Portrait by Chad Wagner (2018)

Portrait by Chad Wagner (2018)

Writing was my first love, drawing my second, and acting my third. The three practices lend themselves to one another in a fluid conversational give and take. Several weeks spent meditatively drawing inevitably leads into an intense period of noise making- singing loudly, plunking on a piano, reading scripts out loud, speaking to friends and strangers that I have been withdrawn from for weeks. It feels at this point that I wouldn’t know how to have one without the others, that they influence each other so directly that a week spent making music feels sometimes like a warm up for the drawing that comes from whatever rhythm held me captive for that period. This can at times feel like I am pulled in several directions at once, but ultimately it creates a rich base from which I draw inspiration in my various creative pursuits.

For the past two decades I have turned my love for pen and paper into a dedicated practice. Each of my drawings develops like a conversation. The only rule I follow is that I do not erase. I make a choice with a line/dot/dash/pattern, I observe what is forming, and then I make another choice. I have to live with each development; I don’t plan. Density takes shape and white space, which is active and in partnership with the ink, is preserved. In truth, there is a lot of staring, a lot of waiting. I start other pieces to distract myself. I come back, I stare more, imagining the change in composition if the balance of the whole piece shifted to the left or right. Sometimes no more drawing is needed and all I have to do is turn the paper. With one flip I have an image I didn’t even know I was making.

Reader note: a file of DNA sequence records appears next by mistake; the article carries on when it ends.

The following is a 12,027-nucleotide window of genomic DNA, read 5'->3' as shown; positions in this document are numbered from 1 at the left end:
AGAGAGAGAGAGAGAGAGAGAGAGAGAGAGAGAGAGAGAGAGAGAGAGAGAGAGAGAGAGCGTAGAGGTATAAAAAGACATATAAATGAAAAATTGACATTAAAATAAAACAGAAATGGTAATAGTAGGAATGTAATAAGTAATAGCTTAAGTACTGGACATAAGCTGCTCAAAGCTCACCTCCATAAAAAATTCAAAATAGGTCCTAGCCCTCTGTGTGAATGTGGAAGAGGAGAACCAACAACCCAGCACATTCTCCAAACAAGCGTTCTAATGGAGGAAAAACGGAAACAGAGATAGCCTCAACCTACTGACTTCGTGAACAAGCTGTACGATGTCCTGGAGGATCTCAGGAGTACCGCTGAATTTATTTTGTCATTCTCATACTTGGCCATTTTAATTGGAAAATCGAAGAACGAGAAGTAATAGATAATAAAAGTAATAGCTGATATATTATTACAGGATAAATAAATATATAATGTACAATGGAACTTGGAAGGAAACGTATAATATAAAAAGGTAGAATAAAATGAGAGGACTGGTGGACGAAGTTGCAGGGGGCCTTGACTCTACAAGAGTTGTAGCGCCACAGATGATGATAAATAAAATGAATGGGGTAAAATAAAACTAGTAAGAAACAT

In late 2015 I recruited my Father, a brilliant wood worker, to build 9.5 foot long maple frames spread out across 10 feet, anchored into place by large walnut beams, with 5 distinct redwood pieces left raw and unfinished to hang from the uneven shape of the frames. One continuous drawing was made that stretches across the length of the panels. The piece, titled “Reunion” and commissioned by Covo, a coworking space in San Francisco that caters to the design community, was installed in June 2016. In all it was 8 months of planning, 6 more months and 1000 hours of drawing, and three trips from NY to California to source just the right salvage redwood. This piece has inspired my next wave of work which will explore the contrast and compliment of raw wood textures against stark pen and ink abstraction.

I work from a wonderful studio at The Old American Can Factory in Gowanus, Brooklyn. I welcome commissions and collaborations and visitors wholeheartedly!


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